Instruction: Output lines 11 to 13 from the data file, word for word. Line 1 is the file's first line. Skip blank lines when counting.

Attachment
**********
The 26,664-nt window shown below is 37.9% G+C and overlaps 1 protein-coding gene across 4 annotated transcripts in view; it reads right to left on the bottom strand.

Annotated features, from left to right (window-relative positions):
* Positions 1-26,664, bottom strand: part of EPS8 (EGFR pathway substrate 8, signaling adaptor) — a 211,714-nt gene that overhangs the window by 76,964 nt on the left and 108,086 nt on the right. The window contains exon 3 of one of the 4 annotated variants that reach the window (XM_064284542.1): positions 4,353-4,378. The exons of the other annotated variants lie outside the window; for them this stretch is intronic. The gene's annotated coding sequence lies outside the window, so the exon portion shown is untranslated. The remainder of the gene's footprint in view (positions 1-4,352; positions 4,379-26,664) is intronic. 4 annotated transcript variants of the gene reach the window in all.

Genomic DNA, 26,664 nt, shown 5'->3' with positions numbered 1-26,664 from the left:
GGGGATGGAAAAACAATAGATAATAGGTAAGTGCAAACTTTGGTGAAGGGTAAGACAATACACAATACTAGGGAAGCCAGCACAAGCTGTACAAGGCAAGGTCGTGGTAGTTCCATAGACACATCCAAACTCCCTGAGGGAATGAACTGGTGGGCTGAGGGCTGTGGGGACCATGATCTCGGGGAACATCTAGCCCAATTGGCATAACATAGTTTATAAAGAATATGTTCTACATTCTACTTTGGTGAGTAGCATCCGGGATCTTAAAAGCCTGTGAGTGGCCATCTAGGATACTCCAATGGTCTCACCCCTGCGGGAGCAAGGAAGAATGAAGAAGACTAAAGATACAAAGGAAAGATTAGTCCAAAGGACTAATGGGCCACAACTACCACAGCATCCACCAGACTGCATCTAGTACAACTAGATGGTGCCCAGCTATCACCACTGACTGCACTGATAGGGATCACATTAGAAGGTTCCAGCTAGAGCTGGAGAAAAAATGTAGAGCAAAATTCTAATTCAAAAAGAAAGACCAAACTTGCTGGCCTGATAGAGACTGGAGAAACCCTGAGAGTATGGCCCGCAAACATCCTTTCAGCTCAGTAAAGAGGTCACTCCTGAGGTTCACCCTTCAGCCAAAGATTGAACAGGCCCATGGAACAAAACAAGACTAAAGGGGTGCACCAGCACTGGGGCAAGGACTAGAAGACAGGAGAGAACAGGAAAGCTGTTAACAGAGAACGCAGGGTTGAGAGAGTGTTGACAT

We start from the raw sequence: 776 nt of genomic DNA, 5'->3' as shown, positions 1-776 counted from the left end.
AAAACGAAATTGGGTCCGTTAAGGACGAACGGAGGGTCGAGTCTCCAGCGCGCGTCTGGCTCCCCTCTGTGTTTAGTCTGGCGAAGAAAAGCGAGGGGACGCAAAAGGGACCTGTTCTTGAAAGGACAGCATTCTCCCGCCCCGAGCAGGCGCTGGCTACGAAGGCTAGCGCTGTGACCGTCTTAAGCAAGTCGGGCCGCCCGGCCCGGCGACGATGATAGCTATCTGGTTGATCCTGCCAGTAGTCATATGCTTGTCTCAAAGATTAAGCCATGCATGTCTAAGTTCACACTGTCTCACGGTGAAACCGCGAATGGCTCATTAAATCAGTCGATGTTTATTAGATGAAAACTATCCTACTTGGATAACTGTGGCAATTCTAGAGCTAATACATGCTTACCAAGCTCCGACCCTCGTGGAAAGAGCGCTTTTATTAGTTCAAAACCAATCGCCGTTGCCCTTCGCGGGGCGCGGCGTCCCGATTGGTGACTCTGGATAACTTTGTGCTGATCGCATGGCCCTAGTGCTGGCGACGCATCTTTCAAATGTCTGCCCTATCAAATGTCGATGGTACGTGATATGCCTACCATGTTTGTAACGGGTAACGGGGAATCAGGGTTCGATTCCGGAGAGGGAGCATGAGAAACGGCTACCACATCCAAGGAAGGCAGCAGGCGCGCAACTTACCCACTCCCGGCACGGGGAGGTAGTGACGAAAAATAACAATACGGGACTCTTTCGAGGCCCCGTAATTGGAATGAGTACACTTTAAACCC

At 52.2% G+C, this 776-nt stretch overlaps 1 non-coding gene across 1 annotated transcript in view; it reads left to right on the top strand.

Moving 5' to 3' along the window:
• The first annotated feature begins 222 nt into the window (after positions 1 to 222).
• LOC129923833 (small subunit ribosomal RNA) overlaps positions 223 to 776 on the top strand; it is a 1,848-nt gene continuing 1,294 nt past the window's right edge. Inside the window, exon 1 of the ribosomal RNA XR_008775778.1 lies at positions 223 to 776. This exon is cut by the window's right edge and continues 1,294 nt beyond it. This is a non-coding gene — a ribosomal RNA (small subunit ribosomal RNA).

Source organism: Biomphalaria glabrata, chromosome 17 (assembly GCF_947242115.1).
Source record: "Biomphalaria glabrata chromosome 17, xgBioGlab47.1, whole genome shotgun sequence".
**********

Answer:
• LOC129923833 (small subunit ribosomal RNA) overlaps positions 223 to 776 on the top strand; it is a 1,848-nt gene continuing 1,294 nt past the window's right edge. Inside the window, exon 1 of the ribosomal RNA XR_008775778.1 lies at positions 223 to 776. This exon is cut by the window's right edge and continues 1,294 nt beyond it. This is a non-coding gene — a ribosomal RNA (small subunit ribosomal RNA).

Source organism: Biomphalaria glabrata, chromosome 17 (assembly GCF_947242115.1).
Source record: "Biomphalaria glabrata chromosome 17, xgBioGlab47.1, whole genome shotgun sequence".